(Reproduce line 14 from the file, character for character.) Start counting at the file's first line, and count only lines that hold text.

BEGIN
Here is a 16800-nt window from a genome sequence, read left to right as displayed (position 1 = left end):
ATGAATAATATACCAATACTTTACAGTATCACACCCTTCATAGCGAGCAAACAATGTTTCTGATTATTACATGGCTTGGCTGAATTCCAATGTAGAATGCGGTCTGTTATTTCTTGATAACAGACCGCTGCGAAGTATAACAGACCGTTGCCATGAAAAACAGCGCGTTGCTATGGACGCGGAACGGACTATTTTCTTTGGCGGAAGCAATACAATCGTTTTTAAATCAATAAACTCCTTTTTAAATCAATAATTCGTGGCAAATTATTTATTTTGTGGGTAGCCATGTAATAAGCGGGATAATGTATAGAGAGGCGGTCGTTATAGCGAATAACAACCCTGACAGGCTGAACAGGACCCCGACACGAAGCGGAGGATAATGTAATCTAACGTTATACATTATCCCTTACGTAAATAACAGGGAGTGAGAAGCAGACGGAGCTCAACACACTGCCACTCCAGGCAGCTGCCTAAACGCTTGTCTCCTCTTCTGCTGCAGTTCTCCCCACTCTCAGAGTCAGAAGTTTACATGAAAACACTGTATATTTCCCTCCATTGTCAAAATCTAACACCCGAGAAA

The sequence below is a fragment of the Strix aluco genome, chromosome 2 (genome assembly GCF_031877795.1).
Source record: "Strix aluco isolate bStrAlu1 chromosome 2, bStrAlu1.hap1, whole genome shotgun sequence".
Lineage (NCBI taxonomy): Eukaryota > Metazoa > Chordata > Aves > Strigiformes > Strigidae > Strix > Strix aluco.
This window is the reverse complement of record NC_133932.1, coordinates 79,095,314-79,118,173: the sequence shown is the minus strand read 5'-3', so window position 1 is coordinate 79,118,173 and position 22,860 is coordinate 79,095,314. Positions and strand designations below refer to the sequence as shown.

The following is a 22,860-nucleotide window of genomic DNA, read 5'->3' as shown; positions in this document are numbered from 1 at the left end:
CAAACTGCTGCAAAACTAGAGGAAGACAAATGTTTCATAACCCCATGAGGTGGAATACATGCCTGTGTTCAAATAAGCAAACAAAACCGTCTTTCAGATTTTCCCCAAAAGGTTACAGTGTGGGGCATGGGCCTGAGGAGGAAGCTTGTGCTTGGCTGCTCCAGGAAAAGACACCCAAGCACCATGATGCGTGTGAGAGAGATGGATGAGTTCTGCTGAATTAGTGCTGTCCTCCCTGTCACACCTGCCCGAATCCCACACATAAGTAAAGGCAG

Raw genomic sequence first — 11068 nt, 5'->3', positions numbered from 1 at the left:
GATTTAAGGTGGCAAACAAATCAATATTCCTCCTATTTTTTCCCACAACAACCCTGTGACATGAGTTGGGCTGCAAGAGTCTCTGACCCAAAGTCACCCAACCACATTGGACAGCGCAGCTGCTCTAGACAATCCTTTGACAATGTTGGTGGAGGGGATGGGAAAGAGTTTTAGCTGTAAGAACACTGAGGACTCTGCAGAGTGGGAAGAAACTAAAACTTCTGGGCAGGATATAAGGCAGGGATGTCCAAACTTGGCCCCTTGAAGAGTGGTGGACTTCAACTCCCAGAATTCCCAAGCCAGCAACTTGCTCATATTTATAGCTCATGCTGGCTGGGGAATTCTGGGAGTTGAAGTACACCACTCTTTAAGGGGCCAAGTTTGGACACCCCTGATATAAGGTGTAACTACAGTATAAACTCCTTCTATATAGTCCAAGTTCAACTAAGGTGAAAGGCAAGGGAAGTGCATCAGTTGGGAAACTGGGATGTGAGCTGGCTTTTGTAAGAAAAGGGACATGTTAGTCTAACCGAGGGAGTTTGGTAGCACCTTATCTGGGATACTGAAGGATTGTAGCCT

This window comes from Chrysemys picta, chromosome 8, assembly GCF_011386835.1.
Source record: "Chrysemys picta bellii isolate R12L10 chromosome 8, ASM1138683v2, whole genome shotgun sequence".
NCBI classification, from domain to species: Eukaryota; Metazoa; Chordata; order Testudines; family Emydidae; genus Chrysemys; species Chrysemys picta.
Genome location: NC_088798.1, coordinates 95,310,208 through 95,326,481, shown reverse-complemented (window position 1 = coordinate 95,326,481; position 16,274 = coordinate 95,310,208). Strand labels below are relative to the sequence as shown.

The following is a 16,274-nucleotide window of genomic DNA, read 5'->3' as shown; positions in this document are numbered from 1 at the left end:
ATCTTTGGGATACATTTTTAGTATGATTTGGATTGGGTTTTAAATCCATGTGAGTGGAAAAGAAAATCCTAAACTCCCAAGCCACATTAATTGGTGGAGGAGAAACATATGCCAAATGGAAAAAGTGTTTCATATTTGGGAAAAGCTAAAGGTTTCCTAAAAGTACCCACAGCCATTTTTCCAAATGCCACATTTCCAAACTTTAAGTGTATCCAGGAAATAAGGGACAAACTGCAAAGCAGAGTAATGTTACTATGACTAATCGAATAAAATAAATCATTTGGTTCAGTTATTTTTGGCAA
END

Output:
Genome location: NC_088798.1, coordinates 95,310,208 through 95,326,481, shown reverse-complemented (window position 1 = coordinate 95,326,481; position 16,274 = coordinate 95,310,208). Strand labels below are relative to the sequence as shown.